Childhood obesity a topical issue

The growing issues of childhood obesity has health officials discussing the best ways of how to tackle the issue.

More than 10 per cent of New Zealand’s children are considered obese, and this number doubles amongst Maori children, Pacific children, and children from poorer homes says managing director of Nga Mataapuna Oranga Janice Kuka.


Childhood obesity was the subject of discussion at a seminar last week.

The day-long seminar, held last week, organised by Nga Mataapuna Oranga Primary Health Organisation, in association with PHARMAC and Te Manu Toroa, gathered a range of practitioners who deal with the consequences of childhood obesity daily.

Janice says childhood obesity can have lifelong impacts, including physical and mental health, as well as educational achievement, social interactions, and future career plans.

She says local attempts to come up with solutions in the past seem to fall flat.     

“Our regional attempts to address childhood obesity through the health and disability sector have been frustrated by the complexity of the problem.”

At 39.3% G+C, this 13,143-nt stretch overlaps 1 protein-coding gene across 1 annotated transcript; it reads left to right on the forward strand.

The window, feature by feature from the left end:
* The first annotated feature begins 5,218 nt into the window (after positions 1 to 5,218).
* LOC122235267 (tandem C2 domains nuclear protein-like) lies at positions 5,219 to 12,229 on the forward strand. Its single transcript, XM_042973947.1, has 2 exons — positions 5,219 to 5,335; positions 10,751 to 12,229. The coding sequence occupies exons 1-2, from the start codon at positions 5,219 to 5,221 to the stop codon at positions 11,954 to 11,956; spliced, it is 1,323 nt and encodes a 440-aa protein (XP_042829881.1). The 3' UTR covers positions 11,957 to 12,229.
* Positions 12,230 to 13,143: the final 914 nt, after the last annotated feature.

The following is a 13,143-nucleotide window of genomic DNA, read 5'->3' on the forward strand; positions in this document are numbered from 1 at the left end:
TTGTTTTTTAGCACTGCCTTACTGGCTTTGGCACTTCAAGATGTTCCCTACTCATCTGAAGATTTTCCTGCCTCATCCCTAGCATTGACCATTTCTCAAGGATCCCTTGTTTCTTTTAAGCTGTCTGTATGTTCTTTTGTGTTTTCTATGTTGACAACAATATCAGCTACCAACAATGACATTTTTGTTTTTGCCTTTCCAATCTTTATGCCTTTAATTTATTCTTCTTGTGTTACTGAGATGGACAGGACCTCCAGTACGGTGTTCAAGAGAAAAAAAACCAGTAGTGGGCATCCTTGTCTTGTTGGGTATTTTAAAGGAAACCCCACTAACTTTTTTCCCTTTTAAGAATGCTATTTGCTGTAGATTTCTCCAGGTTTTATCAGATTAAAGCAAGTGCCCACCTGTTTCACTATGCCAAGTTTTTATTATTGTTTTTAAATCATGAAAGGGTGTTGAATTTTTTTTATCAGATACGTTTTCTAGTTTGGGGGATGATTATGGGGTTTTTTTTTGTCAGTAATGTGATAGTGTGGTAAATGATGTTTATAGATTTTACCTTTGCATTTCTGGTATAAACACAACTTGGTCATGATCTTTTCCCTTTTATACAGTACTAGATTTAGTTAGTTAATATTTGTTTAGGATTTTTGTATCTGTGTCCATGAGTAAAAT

Keynote speaker Dr Rob Beaglehole, who is an advocate for taxing sugar as one way of combating the problem, made a plea for action and shocked some of the seminar attendees.

He focused on the risks that sugar and sugary drinks present to children.

Seminar facilitator Graham Bidios Cameron says Rob’s presentation hit home for him, particularly around the “hard and unavoidable realities” of obesity in children, and he believes that something needs to be done.

“Communities like the Bay of Plenty need to lead change here with our own policies, strategies, and actions.”




3 Comments

@Amnesia Oasis

Posted on 03-03-2016 12:05 | By redlindyloo

If it was so simple to stop people eating the wrong foods and getting them to exercise there wouldn’t be a problem. What’s your brilliant plan on HOW to get people to "stop eating like pigs and get a little exercise". These problems usually go far deeper than just choosing to eat bad food and be lazy. If you’re a pre-schooler you aren’t equipped to make good food decisions, you have what your parents give you. And if you’ve grown up in the cycle of poverty and you’re a parent yourself, you may not have either the knowledge, skills or support to know how to feed your kids well. THAT’s why its a complicated issue

@Amnesia Oasis....

Posted on 03-03-2016 05:51 | By sambo's back

yup!!!, solve the overcrowding bus problem as well, simple solutions remain so difficult for "academics".

Simple solution without cost

Posted on 02-03-2016 14:00 | By Amnesia Oasis

I read the phrases "day-long seminar", "the complexity of the problem", "policies, strategies, and actions" I cannot believe what I am reading. I can give you a solution that will solve the problem from one day to the next, and I don’t need a costly one day seminar to expound it. Simply stop eating like a pig and get a little exercise and your obesity will disappear. I guarantee it.

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